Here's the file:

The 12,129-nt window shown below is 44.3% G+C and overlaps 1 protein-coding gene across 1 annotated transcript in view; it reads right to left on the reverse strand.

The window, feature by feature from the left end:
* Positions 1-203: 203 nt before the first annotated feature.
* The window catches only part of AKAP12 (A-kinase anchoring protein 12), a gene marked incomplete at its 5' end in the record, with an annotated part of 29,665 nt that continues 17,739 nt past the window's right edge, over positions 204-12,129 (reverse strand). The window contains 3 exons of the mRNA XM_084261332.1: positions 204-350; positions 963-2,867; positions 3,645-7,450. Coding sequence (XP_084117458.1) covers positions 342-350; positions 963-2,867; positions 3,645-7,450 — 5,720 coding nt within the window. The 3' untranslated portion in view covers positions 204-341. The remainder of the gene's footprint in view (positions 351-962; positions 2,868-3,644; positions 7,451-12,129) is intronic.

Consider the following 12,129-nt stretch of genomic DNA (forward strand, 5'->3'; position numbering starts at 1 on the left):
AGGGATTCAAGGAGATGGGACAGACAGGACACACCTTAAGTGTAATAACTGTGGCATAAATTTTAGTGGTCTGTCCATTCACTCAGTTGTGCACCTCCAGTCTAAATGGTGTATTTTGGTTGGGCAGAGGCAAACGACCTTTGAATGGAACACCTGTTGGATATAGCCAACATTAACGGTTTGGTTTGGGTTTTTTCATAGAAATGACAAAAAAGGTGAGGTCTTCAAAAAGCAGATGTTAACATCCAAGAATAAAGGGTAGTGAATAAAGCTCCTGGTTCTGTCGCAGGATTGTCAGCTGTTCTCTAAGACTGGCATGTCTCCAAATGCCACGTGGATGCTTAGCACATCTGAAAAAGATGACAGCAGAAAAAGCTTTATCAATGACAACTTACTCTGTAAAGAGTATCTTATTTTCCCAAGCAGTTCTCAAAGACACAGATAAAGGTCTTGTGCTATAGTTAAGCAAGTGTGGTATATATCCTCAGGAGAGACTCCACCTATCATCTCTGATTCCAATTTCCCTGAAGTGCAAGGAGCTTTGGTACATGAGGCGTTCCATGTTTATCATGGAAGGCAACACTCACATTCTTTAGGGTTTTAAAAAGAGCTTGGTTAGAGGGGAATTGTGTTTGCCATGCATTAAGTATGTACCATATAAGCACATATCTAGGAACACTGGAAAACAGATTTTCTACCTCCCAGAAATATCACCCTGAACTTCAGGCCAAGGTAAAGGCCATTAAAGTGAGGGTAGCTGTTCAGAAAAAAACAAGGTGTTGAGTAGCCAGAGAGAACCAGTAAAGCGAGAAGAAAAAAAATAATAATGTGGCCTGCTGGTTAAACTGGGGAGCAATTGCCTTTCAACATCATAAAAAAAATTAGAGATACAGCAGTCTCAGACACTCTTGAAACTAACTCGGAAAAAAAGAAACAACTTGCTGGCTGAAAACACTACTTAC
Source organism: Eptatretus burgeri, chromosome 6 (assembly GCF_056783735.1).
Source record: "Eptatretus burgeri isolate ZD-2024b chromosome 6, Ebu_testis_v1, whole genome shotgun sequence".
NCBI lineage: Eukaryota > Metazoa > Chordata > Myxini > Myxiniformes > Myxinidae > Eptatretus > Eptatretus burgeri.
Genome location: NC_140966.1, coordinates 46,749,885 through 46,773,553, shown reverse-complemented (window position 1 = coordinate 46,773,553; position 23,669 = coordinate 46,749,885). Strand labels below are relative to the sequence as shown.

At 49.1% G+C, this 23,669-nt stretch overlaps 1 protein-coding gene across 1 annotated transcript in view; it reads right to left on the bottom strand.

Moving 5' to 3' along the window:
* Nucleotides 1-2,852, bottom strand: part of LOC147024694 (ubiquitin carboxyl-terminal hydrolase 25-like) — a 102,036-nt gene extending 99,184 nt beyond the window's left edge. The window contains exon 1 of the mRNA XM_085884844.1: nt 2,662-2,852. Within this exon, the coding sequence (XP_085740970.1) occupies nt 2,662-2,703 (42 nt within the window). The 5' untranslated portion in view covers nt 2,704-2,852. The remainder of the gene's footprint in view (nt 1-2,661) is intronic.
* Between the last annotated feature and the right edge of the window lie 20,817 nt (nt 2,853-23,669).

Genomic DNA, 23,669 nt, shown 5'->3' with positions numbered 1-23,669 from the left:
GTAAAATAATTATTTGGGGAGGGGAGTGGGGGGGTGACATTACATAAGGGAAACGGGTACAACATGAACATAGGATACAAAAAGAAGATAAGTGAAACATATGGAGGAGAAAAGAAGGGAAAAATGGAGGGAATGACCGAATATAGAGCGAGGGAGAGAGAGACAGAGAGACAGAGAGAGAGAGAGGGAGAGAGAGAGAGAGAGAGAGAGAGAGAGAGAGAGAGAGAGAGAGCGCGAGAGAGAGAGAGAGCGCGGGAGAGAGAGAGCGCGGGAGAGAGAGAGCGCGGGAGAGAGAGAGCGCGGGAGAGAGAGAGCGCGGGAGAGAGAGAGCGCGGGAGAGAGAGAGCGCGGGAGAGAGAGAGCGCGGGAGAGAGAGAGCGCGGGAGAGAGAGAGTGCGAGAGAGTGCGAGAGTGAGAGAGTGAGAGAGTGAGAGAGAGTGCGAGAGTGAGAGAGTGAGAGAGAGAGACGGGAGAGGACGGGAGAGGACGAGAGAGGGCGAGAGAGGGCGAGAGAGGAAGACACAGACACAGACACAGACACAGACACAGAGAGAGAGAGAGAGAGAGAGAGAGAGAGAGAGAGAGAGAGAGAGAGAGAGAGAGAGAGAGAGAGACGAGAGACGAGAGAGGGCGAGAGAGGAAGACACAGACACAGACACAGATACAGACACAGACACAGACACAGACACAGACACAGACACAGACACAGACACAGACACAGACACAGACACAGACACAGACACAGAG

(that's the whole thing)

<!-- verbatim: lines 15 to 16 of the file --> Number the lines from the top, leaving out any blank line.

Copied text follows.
Genomic DNA, 23,669 nt, shown 5'->3' with positions numbered 1-23,669 from the left:
GTAAAATAATTATTTGGGGAGGGGAGTGGGGGGGTGACATTACATAAGGGAAACGGGTACAACATGAACATAGGATACAAAAAGAAGATAAGTGAAACATATGGAGGAGAAAAGAAGGGAAAAATGGAGGGAATGACCGAATATAGAGCGAGGGAGAGAGAGACAGAGAGACAGAGAGAGAGAGAGGGAGAGAGAGAGAGAGAGAGAGAGAGAGAGAGAGAGAGAGAGAGAGCGCGAGAGAGAGAGAGAGCGCGGGAGAGAGAGAGCGCGGGAGAGAGAGAGCGCGGGAGAGAGAGAGCGCGGGAGAGAGAGAGCGCGGGAGAGAGAGAGCGCGGGAGAGAGAGAGCGCGGGAGAGAGAGAGCGCGGGAGAGAGAGAGCGCGGGAGAGAGAGAGTGCGAGAGAGTGCGAGAGTGAGAGAGTGAGAGAGTGAGAGAGAGTGCGAGAGTGAGAGAGTGAGAGAGAGAGACGGGAGAGGACGGGAGAGGACGAGAGAGGGCGAGAGAGGGCGAGAGAGGAAGACACAGACACAGACACAGACACAGACACAGAGAGAGAGAGAGAGAGAGAGAGAGAGAGAGAGAGAGAGAGAGAGAGAGAGAGAGAGAGAGAGAGACGAGAGACGAGAGAGGGCGAGAGAGGAAGACACAGACACAGACACAGATACAGACACAGACACAGACACAGACACAGACACAGACACAGACACAGACACAGACACAGACACAGACACAGACACAGACACAGAG